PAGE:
Wake Forest Coach Jim Grobe decided to find out what happens to the Nebraskaís West Coast offense when you take away its running game. He discovered that, at least at this point in the season, youíre left with a much-publicized but unproven quarterback and an offense thatís out of synch.
After two weeks at the helm, Sam Keller still has not found his rhythm within the Husker system.
Keller had three turnovers and one touchdown pass as Nebraska barely escaped the Deep South with a 20-17 victory Saturday. If you listened closely, you could hear Husker fans across the nation breathing a collective sigh of relief, and whispering prayers of thanks for Zackary Bowmanís recovery from double knee surgery.
What youíre hearing now is the Husker Nation holding its breath waiting for Keller to prove himself. For now, the Arizona State transfer still looks like an inexperienced quarterback in Nebraskaís West Coast offense.
Keller, who came into the season with a gunslinger reputation, has yet to show that he can complete a big downfield pass. Consequently, opposing defensive backs are s tarting to cheat up on him and make his short passing game an adventure. But you get the feeling that heíll break loose. Maybe it will happen next week against No. 1-rated Southern California.
It looked like it would happen against Wake Forest when Keller led a classic two-minute drill at the end of the second quarter to give the Huskers a 13-10 halftime lead. But NU never took control of the game, although it did improve to 22-1 in games coached by Bill Callahan where NU has led at halftime.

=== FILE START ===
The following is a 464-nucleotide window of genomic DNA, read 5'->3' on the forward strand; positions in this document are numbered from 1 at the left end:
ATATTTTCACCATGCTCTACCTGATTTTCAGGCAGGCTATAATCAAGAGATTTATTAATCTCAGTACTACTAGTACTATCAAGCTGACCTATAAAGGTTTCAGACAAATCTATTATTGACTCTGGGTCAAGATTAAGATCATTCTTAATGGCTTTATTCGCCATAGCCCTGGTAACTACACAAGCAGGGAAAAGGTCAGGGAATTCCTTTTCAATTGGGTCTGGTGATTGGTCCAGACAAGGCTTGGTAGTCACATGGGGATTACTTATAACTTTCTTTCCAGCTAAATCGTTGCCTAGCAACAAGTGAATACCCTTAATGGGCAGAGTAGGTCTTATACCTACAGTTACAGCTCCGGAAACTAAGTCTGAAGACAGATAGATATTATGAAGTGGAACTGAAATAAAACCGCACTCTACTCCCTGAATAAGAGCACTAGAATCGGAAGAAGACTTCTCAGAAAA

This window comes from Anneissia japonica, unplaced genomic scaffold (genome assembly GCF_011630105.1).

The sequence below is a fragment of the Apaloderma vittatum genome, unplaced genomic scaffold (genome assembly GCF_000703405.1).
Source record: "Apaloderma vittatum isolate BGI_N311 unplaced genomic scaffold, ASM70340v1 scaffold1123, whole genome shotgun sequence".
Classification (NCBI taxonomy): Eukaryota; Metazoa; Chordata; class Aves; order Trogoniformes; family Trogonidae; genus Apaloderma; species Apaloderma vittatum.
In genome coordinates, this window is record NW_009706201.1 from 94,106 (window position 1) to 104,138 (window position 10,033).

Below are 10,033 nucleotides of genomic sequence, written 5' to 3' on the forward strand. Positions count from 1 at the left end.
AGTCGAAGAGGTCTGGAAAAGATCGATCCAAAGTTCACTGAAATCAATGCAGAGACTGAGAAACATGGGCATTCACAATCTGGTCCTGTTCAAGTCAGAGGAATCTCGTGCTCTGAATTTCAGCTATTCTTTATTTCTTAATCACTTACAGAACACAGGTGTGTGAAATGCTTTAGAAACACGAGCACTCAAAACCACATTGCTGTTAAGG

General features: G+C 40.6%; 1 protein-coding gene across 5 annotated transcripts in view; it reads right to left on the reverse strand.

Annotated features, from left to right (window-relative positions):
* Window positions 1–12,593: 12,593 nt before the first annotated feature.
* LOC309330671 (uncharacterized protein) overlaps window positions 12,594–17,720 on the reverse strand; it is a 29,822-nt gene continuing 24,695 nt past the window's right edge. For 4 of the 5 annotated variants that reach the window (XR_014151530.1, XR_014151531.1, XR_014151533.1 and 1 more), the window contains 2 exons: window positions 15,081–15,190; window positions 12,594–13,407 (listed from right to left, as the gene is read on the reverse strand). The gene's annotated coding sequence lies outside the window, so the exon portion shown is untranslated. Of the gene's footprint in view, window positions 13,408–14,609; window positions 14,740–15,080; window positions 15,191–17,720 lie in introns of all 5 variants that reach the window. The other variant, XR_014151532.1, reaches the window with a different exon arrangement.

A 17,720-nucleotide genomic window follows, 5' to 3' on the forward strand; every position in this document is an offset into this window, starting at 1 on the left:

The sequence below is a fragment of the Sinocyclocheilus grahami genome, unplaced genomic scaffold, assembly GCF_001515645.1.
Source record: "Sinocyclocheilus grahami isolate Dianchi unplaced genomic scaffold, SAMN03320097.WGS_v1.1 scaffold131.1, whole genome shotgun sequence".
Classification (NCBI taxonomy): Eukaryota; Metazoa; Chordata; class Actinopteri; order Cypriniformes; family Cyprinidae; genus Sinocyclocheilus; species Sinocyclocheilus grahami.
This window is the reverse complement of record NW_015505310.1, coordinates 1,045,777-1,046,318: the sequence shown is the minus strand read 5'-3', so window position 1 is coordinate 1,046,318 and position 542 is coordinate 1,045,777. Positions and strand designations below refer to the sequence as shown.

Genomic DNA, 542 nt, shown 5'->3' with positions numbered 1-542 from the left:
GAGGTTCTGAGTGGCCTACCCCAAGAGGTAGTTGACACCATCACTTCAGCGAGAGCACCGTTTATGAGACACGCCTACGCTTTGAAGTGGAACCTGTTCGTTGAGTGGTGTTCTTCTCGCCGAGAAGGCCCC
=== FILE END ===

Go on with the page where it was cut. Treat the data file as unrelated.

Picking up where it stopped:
On a hot, muggy day in Winston-Salem, N.C., Keller and the NU offense had their chances to get some second-half breathing room. After Marlon Lucky gave NU a 20-17 lead with a 22-yard TD run at 8:20 of the third quarter, The Huskers had the ball five times with the lead, but got no points out of any of those drives. With the offense failing to show a killer instinct, it left the game in the hands of the Blackshirts, and they came through, thanks to some key tackles for loss by Ndamukong Suh and a big end zone interception by Bowman that denied Sam Swank, the Deaconsí All-American placekicker, a chance to tie the game in the final minutes,
Keller had given Wake its chance by failing to protect the ball in the face of a heavy pass rush inside his own 10-yard line. His decision making under pressure has been spotty in the first two games. He had several balls dropped, but he missed some open receivers, most notably on the Huskersí first drive of the third quarter, when he missed Maurice Purify and Todd Peterson, both of whom were open for likely touchdowns.
Kellerís stats werenít bad. He completed 24 of 41 passes for 258 yards and a touchdown, but the three turnovers give cause for concern. Then again, he was performing behind an offensive line that looked ordinary at best. Wake outrushed Nebraska by a 2-to-1 margin (236-115) and allowed only 27 first-half rushing yards by the Huskers. The Deacons looked every bit as physical as Nebraska up front.
Was it a classic case of being lulled to sleep by an 0-1 team while looking ahead to USC in what could be one of the biggest games ever played in Memorial Stadium? Or do the problems go deeper? The nation will be watching closely on Sept. 15, when NU has the opportunity to leave the questions behind and move back into college footballís elite with a tremendous performance against Southern Cal.
The Trojans didnít prove a lot with a 38-10 win over Idaho last week, and then had this weekend off. If they come into Lincoln with an inflated sense of self-importance, they might feel some pain. But only if Keller is sharp.